The patent on John Moses Browning’s 1911 handgun design ran out long ago, and nearly all gun companies now manufacture their own versions of this iconic handgun. Smith & Wesson is no exception, producing its own S&W1911 E-Series pistols. The pistols are generally true to the final version of the 1911A1, with the exception of stainless steel barrels, skeletonized hammers, and in some cases an accessory rail for the mounting of lights and lasers. The company makes both full-size Government and smaller Commander handguns, the latter with a barrel three quarters of an inch shorter than the five-inch Government barrel and a slightly shorter slide. Commanders also feature bobtailed mainspring housings and aggressive checkering to help the shooter stay on target. The 1911 E-Series is generally true enough to form to satisfy 1911 purists.
5 Best from Ruger:
Sturm Ruger & Company, also known as Ruger Firearms, is one of the most well known and respected names in the American gun industry. Founded in 1949 by gun designers Bill Ruger and Alexander McCormick Sturm, the company started out producing an accurate and relatively inexpensive target pistol before branching out to other handguns and eventually long guns.
In 2016, the company reported manufacturing just under two million firearms, making it the second largest gun manufacturer in the U.S. Ruger is second only to Smith & Wesson in the handgun market and Remington in the pistol market. Here are five weapons that exemplify the company’s broad and varied line of firearms.
Ruger American Rifle:
First launched in 2011, the Ruger American Rifle was designed to be an accurate, inexpensive, mass-produced bolt action rifle for the modern hunting market. The American Rifle incorporates a number of features that used to be the province of more expensive hunting rifles, but due to modern manufacturing techniques could be brought down to a lower price point.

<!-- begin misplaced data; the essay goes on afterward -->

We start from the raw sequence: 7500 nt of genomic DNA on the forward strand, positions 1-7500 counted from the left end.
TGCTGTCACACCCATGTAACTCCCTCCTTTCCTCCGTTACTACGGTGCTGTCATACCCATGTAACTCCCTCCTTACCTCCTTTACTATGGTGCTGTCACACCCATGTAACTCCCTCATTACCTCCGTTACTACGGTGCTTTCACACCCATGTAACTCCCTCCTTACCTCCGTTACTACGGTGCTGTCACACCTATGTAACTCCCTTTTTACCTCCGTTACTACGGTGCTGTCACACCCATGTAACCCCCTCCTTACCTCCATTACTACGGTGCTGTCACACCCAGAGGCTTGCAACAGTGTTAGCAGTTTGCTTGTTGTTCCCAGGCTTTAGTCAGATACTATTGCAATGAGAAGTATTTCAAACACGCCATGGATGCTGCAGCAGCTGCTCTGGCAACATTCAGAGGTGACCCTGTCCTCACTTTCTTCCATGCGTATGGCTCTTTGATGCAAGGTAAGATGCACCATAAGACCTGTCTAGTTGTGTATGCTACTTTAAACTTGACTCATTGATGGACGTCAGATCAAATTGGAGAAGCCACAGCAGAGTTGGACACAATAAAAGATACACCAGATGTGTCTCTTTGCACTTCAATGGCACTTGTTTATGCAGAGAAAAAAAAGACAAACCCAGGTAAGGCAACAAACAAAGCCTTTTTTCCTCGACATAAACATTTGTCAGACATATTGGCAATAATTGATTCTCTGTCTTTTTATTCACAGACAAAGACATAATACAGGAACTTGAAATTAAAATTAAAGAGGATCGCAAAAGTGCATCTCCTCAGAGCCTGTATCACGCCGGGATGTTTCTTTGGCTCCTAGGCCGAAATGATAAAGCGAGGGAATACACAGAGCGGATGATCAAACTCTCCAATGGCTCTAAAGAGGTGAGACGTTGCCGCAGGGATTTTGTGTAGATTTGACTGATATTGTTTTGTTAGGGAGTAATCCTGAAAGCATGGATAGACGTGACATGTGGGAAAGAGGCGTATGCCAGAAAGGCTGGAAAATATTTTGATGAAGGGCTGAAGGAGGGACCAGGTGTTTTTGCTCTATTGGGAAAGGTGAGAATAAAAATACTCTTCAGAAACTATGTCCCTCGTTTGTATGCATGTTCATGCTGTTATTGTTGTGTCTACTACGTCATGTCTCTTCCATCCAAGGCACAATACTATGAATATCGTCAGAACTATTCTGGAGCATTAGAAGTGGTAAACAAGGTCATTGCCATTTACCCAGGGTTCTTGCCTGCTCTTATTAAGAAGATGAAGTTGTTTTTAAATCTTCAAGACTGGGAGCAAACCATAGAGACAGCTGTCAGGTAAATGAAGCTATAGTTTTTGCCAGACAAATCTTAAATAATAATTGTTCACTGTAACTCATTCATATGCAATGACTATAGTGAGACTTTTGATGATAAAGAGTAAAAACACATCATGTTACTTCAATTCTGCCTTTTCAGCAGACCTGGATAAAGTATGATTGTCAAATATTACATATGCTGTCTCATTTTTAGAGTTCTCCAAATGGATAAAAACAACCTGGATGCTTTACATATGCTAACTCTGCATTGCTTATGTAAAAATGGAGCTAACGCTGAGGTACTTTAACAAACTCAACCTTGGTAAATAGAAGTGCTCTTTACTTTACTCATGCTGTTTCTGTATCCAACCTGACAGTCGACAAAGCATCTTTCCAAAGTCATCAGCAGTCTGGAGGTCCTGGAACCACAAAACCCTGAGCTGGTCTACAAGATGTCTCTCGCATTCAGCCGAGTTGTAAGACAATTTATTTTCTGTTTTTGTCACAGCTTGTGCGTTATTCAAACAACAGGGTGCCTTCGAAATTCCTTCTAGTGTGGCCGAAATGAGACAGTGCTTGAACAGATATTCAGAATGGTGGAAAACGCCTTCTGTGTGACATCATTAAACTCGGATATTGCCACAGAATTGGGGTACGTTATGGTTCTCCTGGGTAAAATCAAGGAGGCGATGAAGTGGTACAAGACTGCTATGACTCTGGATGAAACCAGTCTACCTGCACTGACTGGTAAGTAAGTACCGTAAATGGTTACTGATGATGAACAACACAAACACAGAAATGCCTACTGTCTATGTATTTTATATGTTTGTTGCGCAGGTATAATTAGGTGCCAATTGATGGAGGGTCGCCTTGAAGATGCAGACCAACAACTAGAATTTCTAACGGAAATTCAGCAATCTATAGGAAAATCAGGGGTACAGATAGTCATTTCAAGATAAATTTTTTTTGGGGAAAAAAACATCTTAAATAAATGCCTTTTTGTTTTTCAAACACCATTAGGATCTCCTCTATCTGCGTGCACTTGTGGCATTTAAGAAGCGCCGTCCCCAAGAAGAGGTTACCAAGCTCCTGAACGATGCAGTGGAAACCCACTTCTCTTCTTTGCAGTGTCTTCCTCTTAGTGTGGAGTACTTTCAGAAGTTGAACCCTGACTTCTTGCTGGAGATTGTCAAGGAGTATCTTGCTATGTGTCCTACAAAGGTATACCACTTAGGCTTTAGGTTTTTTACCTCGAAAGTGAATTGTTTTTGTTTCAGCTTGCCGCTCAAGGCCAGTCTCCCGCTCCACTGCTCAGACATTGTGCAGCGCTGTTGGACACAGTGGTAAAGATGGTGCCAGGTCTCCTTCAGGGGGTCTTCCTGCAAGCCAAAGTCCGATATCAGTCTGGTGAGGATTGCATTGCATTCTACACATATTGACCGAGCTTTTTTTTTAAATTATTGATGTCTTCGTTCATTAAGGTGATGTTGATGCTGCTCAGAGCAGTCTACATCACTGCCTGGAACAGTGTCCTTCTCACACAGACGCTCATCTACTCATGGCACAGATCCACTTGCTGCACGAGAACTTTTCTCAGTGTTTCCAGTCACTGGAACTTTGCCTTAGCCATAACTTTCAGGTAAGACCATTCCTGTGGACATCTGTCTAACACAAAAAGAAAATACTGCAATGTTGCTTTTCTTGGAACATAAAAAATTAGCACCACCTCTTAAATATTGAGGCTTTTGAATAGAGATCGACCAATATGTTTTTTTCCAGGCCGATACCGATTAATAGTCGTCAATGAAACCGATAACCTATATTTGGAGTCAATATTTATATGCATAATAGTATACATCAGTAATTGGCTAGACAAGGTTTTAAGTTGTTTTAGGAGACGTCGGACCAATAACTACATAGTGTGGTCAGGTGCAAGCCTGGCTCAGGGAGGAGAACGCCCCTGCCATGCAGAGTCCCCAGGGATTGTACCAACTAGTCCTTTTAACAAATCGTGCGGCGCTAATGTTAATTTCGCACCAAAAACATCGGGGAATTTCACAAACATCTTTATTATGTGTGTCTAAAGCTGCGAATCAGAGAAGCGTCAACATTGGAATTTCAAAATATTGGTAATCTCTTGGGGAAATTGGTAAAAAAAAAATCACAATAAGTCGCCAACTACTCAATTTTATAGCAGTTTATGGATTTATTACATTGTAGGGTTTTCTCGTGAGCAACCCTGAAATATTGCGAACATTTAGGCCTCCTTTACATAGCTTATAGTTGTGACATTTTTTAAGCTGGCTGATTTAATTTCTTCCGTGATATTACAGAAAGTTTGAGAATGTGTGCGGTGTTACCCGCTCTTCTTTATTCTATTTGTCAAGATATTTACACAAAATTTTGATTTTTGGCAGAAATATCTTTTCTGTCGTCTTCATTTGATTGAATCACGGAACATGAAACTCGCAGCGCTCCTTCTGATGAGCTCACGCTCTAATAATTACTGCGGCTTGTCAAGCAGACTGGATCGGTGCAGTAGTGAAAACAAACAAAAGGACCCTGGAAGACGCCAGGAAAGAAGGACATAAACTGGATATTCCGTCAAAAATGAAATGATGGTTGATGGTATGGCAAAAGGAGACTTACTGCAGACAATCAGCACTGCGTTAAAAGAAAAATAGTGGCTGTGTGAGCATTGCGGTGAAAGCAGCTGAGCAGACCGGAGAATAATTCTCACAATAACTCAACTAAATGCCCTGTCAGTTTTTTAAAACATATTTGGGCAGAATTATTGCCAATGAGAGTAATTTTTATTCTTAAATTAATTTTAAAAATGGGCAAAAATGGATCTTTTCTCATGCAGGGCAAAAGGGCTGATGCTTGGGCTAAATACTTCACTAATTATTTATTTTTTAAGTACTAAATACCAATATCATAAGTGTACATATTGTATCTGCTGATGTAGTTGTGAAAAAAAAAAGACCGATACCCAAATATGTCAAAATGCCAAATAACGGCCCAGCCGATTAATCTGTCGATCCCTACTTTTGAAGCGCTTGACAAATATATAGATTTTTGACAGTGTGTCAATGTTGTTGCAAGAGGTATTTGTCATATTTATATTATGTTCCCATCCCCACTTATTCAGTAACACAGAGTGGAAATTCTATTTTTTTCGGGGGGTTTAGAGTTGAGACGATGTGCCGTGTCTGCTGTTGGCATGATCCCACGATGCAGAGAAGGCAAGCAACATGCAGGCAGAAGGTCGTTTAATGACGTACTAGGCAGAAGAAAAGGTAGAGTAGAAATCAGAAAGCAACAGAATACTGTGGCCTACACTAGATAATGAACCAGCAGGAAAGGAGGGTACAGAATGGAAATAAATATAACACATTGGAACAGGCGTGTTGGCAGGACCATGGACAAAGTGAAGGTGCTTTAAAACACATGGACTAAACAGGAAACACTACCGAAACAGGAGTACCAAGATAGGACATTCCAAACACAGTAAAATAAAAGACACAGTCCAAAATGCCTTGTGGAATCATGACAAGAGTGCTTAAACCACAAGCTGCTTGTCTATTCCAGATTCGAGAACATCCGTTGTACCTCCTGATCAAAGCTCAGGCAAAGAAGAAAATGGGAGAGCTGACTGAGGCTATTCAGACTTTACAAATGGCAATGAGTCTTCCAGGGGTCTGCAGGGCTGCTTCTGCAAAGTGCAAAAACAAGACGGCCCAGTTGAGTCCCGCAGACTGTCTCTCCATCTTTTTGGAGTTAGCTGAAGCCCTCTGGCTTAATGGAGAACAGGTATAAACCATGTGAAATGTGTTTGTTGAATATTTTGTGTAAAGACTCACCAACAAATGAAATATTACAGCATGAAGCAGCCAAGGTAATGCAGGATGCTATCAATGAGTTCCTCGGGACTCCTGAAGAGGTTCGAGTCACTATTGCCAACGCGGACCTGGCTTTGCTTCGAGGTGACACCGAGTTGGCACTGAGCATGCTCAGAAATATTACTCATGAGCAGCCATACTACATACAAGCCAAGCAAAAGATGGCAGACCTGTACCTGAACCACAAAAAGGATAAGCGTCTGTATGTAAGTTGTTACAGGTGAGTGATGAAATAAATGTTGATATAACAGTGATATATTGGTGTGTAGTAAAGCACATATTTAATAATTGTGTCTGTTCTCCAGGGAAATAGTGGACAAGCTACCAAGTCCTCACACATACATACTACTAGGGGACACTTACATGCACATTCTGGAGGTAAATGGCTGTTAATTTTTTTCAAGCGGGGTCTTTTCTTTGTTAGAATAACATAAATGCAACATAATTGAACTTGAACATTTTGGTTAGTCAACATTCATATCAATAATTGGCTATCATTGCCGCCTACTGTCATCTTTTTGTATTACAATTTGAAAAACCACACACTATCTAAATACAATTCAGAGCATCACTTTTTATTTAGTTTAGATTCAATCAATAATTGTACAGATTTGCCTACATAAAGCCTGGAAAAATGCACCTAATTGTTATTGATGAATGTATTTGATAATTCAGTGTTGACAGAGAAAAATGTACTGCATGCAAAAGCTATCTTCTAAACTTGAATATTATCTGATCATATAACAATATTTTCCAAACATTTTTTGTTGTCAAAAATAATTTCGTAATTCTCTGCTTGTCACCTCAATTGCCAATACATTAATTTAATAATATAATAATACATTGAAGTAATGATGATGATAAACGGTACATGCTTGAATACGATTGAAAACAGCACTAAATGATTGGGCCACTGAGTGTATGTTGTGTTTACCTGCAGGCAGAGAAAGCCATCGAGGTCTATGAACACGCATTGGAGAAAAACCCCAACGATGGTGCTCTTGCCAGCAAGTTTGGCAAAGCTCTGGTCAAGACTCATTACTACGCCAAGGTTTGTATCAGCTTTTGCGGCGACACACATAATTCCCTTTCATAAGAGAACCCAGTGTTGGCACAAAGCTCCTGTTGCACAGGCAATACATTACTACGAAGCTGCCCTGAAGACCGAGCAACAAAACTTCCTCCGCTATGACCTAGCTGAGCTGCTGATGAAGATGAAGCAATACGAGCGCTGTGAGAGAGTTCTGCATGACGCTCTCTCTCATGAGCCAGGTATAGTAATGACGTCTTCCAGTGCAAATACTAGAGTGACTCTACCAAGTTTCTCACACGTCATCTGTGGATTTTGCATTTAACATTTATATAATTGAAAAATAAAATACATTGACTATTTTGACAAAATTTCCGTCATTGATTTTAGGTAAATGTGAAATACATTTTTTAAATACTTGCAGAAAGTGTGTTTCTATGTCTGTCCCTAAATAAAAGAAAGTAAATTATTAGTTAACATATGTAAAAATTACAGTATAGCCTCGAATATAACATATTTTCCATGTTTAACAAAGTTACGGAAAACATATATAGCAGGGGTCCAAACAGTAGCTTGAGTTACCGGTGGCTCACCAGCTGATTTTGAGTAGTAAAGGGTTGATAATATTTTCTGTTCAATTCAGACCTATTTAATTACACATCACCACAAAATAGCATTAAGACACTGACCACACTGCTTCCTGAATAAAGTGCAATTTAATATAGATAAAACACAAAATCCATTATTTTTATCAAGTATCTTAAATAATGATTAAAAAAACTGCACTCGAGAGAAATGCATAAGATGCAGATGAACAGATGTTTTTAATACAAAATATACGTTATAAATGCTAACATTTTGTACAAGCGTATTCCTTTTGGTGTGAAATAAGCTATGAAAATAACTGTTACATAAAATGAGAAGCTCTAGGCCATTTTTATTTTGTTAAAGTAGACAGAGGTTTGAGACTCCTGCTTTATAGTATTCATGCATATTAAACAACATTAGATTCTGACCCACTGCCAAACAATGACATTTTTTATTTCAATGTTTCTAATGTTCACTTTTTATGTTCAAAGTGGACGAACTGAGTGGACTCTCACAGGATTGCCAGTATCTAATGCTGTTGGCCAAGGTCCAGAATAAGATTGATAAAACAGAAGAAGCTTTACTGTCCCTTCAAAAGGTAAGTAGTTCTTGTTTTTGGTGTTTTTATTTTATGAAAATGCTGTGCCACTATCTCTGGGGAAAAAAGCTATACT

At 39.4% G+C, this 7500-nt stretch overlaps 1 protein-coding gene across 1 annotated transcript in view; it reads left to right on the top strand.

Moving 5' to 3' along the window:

The American Rifle includes three features that make it an attractive rifle out of the box. The barrel is cold hammer forged steel, for long barrel life. The Ruger Marksman Adjustable Trigger has a pull weight of 3-5 pounds, allowing the shooter to customize the pull to whatever they feel most comfortable. The lightweight, synthetic stock is free floated, meaning the barreled does not touch the stock past the rifle’s action. This prevents undue pressure from being exerted on the barrel that could throw off accuracy.
The Ruger American Rifle is chambered in a wide variety of calibers, from .270 Winchester to .338 Winchester Magnum and including the new 6.5-millimeter Creedmoor round.
One of Ruger’s most technically interesting new weapons is the Ruger LCR revolver. Introduced in 2009, the LCR was a new design that fully took advantage of the latest in polymer and metal technologies to create one of the lightest revolvers on the market.
The Ruger LCR weighs just 13.5 ounces unloaded, achieving significant weight savings with its combination polymer and aluminum frame. Although common in high capacity autoloading pistols, the use of polymers in handguns is unusual. The LCR uses polymer where metal-quality strength is not an issue, such in the grip frame, but uses aluminum in the rest of the frame. The revolver uses a steel cylinder to safely handle high chamber pressures.
The LCR is equipped with a five-round cylinder and is capable of shooting both .38 Special and higher pressure .38 Special +P rounds. The gun is just 6.5 inches long and—coupled with a dehorned frame and lack of an external hammer the gun—is easy to draw from behind clothing. A rubber Hogue grip fully encases the backstrap, making the revolver more comfortable to shoot.
Ruger Precision Rifle:
Just as the Ruger American Rifle brought an inexpensive, accurate hunting rifle to the masses, so did the Ruger Precision Rifle. Built using modern manufacturing techniques, the RPR as it is known to fans is a quick way to get into the precision shooting hobby. Mated with a suitable optic, the RPR is capable of consistently making accurate long distance shots right out of the box.
Introduced in 2015, the Ruger Precision Rifle is based on the action of the Ruger American bolt action rifle inserted into an aluminum chassis of Ruger’s own manufacture. The Ruger also uses the same three lug bolt action for quick and positive lockups, as well as a cold-hammer forged steel barrel. The barrel is finished off with the Ruger Hybrid Muzzle Brake, which minimizes barrel flash while lessening noise and pressure waves to the left and right of the shooter—a welcome addition to those who regularly shoot from crowded shooting ranges.